The author drew his historical material from *Josippon, the Sefer ha-Kabbalah of Abraham *Ibn Daud, from the narrative of *Nathan ha-Bavli, and from *Maimonides' letters including Iggeret Teiman. He also utilized a brief Hebrew chronicle dealing with the general expulsions and religious persecutions, probably that of Profiat *Duran, which was widely known in various versions, and consulted the writings of Isaac *Abrabanel. In addition to all these, he gathered information from sources now unknown; some may be of his own creation. For his own period, he mentions some of the events which he heard of or witnessed and for which he is sometimes the only source.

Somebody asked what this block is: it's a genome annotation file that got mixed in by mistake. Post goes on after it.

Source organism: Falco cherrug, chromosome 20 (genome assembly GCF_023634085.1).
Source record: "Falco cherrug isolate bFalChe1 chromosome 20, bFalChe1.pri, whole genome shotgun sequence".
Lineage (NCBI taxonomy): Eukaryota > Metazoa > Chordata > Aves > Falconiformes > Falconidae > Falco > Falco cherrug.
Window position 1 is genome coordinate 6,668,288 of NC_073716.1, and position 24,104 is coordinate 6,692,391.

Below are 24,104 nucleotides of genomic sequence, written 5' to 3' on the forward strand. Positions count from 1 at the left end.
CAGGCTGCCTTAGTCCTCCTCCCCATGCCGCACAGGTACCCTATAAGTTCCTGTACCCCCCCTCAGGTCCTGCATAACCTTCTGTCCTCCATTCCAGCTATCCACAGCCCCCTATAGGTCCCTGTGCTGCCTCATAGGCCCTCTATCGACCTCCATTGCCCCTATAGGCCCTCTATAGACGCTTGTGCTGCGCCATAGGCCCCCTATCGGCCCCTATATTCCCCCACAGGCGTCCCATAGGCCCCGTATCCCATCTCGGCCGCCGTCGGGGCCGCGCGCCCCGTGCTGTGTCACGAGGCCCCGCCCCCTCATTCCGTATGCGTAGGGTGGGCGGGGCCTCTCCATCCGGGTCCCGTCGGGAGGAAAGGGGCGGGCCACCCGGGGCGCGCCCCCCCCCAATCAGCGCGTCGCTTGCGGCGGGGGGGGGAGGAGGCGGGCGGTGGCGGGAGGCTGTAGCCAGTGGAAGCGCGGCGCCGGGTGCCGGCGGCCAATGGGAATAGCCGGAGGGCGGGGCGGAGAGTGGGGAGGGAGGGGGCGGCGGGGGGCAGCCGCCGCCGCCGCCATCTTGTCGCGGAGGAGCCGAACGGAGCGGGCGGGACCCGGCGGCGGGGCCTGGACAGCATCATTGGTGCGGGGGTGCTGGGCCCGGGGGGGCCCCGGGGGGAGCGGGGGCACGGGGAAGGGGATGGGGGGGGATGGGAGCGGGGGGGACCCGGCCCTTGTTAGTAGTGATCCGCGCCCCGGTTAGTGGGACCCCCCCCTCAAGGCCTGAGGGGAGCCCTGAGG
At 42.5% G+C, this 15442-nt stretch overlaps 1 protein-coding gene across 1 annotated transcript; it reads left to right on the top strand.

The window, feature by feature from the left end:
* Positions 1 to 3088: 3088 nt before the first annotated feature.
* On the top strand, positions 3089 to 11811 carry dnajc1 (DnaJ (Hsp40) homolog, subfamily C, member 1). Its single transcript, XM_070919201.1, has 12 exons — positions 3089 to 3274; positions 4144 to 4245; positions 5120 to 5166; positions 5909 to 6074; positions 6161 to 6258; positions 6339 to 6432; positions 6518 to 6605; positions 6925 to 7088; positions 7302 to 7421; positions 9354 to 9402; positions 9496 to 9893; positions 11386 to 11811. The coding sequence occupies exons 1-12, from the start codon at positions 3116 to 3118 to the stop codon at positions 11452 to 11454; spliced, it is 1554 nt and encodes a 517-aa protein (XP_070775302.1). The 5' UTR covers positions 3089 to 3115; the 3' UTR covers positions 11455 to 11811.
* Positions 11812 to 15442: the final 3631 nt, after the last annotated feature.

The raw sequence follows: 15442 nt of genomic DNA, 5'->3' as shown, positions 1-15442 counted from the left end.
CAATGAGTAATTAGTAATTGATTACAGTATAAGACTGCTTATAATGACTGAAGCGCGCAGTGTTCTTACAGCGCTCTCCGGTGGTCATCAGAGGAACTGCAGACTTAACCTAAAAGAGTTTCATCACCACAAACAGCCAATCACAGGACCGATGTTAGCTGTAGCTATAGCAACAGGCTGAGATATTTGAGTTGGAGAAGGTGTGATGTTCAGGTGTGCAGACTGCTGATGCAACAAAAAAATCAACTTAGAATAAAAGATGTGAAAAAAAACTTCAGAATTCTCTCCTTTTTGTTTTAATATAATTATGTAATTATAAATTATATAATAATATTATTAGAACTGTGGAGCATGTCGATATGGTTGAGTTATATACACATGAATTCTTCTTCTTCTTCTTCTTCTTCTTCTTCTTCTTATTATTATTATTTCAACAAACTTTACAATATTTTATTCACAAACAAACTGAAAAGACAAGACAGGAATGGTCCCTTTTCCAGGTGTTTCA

The work has special importance in the annals of Jewish historical thought. The thoughts and reflections which the author interweaves in his imaginary discussions, that is in the literary and not the historical section of the work, reflect his dissatisfaction with the traditional outlook and opinions of the Middle Ages. He treats the galut in general and the problem of expulsion as natural phenomena subject to the laws of causation, is dissatisfied with traditional answers concerning the relationship between Israel and the Creator and the Will which determines history, and does not willingly accept suffering, refusing to consider it exclusively as a sign of the Jews' superiority. He offers the opinion that hatred of the Jews is simply a popular inheritance, due principally to religious fanaticism and the jealousy of the populace, both of which stem from lack of education. His conclusion, partly explicit and partly implied, is that the Jews should remove the causes of jealousy and fanaticism by modest and humble behavior toward their non-Jewish neighbors, and try to break down some of the barriers separating them by preaching religious tolerance and similar efforts. But the author realizes in advance that all his remedies and opinions are of no avail: "It is in the nature of Creation that the evil exist beside the good." The root of all this evil is in the exile itself. However, his faith has lost its naïveté. He does not believe that Redemption is near at hand and derides the "messiahs," without suggesting an alternative Redemption. All he is finally left with is hope for the mercy of Heaven. The loss of simple faith leads him to seek the natural causes of the original downfall, i.e., the beginning of exile with the destruction of the Second Temple. The conclusion is that with respect to the Second Temple, faith was a negative factor. This postulate concerning the negative role of faith was an innovation of contemporary Italian political thinkers.